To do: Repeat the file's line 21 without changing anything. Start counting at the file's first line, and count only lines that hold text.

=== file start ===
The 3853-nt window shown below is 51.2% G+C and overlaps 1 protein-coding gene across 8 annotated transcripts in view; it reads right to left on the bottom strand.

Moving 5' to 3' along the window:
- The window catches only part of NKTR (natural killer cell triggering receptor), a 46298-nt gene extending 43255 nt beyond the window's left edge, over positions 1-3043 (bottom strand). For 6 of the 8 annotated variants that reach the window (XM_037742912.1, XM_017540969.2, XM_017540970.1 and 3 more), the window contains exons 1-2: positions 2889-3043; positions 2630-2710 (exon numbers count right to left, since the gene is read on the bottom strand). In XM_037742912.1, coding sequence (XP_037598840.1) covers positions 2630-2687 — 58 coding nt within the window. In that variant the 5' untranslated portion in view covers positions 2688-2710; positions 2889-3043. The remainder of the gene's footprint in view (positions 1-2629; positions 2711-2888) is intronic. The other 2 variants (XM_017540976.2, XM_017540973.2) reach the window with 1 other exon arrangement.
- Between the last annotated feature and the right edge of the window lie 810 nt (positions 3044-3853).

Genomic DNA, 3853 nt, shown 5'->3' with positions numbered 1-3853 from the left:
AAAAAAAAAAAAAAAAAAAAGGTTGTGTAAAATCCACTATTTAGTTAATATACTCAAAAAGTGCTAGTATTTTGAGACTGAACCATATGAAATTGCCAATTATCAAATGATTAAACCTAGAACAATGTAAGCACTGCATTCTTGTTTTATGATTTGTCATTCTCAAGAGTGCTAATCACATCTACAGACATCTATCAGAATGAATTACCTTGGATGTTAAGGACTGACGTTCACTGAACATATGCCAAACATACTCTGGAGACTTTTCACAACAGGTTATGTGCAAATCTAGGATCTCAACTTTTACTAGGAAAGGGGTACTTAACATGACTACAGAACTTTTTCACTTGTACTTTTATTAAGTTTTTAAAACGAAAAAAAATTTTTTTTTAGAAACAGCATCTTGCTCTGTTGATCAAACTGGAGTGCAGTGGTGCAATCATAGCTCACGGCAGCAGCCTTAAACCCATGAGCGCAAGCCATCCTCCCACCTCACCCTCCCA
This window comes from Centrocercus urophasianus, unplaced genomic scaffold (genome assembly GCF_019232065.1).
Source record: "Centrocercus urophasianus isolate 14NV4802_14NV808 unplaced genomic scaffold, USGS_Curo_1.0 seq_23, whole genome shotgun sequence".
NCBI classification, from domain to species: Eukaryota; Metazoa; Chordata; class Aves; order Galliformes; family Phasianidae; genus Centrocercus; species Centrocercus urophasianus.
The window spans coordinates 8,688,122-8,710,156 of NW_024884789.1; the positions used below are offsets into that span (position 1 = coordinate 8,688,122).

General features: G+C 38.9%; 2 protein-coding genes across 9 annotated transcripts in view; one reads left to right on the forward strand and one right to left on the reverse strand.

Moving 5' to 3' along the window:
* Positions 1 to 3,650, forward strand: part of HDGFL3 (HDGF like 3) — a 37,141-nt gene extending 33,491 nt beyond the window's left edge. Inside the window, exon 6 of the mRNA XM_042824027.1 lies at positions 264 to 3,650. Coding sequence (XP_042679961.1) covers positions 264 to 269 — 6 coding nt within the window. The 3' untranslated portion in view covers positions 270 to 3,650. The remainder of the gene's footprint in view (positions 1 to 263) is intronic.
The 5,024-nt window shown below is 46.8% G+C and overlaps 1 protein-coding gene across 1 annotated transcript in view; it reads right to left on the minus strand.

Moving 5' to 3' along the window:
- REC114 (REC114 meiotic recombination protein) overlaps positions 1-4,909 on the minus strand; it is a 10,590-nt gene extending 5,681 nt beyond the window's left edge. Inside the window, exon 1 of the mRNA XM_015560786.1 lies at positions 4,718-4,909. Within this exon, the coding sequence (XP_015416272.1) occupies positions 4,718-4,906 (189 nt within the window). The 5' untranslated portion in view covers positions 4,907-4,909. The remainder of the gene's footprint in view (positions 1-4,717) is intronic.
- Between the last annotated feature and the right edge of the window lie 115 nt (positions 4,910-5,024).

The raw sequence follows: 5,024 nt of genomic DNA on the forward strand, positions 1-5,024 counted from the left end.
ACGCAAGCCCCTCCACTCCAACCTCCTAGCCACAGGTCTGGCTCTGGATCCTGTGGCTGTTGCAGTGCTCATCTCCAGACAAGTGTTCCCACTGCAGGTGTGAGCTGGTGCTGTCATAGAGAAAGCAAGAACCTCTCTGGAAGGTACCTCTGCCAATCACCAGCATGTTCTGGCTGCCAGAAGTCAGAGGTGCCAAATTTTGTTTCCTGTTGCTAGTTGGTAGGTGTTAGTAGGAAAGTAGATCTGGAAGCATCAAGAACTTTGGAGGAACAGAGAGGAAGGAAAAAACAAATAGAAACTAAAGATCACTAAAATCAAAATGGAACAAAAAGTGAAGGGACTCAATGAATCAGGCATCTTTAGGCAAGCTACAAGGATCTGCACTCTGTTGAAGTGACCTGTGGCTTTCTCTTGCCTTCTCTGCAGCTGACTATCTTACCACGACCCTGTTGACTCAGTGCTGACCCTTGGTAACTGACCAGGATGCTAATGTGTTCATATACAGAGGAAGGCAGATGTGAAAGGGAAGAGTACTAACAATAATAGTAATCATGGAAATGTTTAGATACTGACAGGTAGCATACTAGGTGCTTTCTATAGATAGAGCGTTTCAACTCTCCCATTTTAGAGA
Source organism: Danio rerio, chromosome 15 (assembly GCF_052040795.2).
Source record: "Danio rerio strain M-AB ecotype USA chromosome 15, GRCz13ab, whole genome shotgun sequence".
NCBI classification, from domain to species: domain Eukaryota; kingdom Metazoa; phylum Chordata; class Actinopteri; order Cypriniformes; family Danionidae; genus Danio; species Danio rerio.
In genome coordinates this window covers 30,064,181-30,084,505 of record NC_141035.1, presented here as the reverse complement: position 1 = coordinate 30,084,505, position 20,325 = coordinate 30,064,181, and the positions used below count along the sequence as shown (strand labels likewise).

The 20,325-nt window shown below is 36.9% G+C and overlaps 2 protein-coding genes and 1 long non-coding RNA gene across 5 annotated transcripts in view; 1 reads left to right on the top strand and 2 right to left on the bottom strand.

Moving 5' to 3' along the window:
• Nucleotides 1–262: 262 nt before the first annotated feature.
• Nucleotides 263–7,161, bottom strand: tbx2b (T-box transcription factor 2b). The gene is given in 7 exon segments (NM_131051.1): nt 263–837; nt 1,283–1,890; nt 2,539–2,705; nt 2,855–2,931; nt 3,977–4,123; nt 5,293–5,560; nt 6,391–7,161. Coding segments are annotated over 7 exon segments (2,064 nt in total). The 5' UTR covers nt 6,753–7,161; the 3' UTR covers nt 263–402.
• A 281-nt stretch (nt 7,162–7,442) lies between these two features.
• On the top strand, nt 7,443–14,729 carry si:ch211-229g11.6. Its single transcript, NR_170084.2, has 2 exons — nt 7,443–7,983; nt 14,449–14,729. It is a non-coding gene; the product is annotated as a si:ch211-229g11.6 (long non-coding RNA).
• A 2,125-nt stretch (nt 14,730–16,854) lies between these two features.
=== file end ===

Source record: "Danio rerio strain M-AB ecotype USA chromosome 15, GRCz13ab, whole genome shotgun sequence".